Your Thursday Daily News Digest

by Mark Zalewski

August 4, 2016

In today’s CyclingTips Daily News Digest: Veloso wins Portugal stage, Vinhas keeps lead; Carpenter rides break to Utah win; Astana wins Vuelta a Burgos TTT; In her own words: Armitstead explains whereabouts case; Doping control officer: It’s right that Armitstead was cleared in her whereabouts case; Vincenzo Nibali confirms leadership of Bahrain Merida Pro Cycling Team; The difference one year makes: Peter Stetina’s incredible comeback; Caleb Ewan extends with ORICA-BikeExchange; USA Pro Challenge will not return in 2017; Wiggins talks frankly about doping, Armstrong; A lesson to learn: Silber’s approaching cycling the right way; Adam Phelan’s Video Diary: A guide among the chaos; Brain Injuries in Mountain Biking – Are we Doing Enough?; Former Pakistani Olympic cyclist reduced to rickshaw driver; Getting Team Canada dressed for Rio; Getting vehicles dressed for a race

Adam Phelan’s Video Diary: A guide among the chaos

by Adam Phelan

High-speed descents, jostling for position in a final sprint, the very real risk of crashing — road cycling is an undoubtedly dangerous sport. And when it comes to putting yourself in harm’s way for the sake of your team, it’s often a case of placing fear to one side, and simply focusing on the job at hand.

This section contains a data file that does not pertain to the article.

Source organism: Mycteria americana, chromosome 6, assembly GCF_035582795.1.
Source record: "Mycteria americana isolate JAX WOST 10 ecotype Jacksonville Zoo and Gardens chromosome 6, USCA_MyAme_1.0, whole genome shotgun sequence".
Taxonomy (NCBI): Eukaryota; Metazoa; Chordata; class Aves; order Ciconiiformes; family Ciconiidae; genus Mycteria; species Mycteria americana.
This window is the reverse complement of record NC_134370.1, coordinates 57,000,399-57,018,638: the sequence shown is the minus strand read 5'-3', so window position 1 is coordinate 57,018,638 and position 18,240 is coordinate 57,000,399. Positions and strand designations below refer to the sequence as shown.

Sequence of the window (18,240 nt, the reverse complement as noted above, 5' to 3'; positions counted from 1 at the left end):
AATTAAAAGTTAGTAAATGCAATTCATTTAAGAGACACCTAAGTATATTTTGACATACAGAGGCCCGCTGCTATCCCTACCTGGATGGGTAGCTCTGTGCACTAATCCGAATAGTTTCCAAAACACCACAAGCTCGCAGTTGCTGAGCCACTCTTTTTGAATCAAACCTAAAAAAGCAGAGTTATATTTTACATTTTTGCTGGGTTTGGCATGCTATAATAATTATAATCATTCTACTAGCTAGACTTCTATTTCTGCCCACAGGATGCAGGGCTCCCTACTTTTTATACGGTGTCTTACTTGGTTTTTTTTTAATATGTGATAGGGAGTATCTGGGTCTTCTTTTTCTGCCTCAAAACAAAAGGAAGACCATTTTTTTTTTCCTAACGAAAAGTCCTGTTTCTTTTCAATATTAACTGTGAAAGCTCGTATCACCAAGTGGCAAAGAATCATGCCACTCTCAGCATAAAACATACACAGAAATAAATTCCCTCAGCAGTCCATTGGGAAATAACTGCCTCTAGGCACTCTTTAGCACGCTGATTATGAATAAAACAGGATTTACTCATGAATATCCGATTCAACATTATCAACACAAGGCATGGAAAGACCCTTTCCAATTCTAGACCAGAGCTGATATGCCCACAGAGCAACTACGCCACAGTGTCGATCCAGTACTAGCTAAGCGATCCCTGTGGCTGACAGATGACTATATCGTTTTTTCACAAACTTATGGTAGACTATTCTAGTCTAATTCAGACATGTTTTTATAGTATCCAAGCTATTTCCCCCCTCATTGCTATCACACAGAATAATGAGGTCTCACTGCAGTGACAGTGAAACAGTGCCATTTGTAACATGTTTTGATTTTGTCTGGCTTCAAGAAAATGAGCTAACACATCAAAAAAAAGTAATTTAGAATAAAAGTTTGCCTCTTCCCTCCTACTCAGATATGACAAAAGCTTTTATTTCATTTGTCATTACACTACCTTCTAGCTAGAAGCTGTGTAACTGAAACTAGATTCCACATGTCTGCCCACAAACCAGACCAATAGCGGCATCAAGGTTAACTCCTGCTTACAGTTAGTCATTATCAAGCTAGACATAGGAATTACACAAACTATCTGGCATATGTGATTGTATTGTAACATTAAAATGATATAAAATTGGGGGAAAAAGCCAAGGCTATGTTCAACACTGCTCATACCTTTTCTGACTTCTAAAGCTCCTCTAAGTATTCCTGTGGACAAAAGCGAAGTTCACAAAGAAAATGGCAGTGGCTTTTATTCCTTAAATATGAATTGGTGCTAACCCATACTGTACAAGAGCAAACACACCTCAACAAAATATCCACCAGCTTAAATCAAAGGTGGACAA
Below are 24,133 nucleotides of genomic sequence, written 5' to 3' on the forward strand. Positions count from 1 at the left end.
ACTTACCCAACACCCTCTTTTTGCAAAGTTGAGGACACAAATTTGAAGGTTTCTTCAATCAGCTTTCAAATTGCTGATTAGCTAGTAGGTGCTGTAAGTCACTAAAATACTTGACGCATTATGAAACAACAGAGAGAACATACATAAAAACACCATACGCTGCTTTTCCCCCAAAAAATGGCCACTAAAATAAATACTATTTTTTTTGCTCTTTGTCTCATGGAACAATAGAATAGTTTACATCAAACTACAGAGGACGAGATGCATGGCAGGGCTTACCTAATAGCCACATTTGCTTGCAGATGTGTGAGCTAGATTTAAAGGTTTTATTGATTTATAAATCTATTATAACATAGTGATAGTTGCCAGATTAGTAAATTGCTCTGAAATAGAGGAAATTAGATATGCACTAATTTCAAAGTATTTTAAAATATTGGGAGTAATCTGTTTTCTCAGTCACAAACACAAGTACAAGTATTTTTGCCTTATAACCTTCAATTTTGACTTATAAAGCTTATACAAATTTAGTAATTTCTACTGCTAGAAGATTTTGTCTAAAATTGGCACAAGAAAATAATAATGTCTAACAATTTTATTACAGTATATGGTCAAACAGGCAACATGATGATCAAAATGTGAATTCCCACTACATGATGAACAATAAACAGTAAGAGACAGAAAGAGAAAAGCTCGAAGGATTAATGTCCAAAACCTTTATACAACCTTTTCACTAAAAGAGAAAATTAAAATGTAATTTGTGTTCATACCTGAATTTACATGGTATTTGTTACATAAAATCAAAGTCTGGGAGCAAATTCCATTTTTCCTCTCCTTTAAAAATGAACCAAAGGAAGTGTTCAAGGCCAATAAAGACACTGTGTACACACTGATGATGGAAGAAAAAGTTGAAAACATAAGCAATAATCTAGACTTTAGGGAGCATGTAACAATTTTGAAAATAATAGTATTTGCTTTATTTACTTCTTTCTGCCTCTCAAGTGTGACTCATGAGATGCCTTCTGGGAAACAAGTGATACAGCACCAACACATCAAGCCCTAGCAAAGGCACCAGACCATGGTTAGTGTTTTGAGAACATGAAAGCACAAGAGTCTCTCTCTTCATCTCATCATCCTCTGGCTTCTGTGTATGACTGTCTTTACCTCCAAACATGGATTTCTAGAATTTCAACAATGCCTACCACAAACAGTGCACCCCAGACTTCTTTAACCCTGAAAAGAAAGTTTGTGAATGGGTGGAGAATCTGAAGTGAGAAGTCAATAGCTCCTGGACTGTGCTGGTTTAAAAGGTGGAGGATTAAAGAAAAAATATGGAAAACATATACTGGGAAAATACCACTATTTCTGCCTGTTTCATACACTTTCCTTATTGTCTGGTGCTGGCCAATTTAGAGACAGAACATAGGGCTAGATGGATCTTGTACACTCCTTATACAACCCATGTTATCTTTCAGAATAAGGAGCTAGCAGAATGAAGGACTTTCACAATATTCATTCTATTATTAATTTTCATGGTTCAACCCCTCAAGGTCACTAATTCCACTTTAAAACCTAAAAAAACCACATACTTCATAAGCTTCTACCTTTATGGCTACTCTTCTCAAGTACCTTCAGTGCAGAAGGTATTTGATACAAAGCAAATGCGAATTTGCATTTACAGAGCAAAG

In his latest diary post for CyclingTips, Drapac Pro Cycling’s Adam Phelan takes us back to the recent Tour of Austria and the commitment required to put his teammate, Brendan Canty, in a position to take his first professional victory.

Here is an excerpt:

As cyclists, we are often blind to the ridiculousness of professional cycling – we are the daily inhabitants of a strange and closed world uniquely our own. A world in which waking up and not being sore is unusual, a world in which extreme tan lines and lean, fatless, often salt-caked bodies are the norm. And yet, as we move forwards through this circus, moments will arise where suddenly the true absurdness of it all just slaps you in the face.

Whether is it pushing the limits on a crazy descent towards the bottom of a climb for your teammate, or guiding him into position through the chaotic jungle of riders around you; whether you have to keep hold of a wheel another team is pushing in on, or, as was the case on the fifth stage of Austria, you have to ride through a mini-mountain of flipped-up cow shit as you manoeuvre the team towards the front in preparation for the final climb, it is all part of the job, one way or another.

At times you have to switch off to get the job done, but when it all comes together, when each piece of the jigsaw puzzle falls perfectly in place and a teammate crosses that finish line in first place … well, that indescribable, triumphant, ‘switched-on’ feeling is worth it all.

Click through to read more at CyclingTips.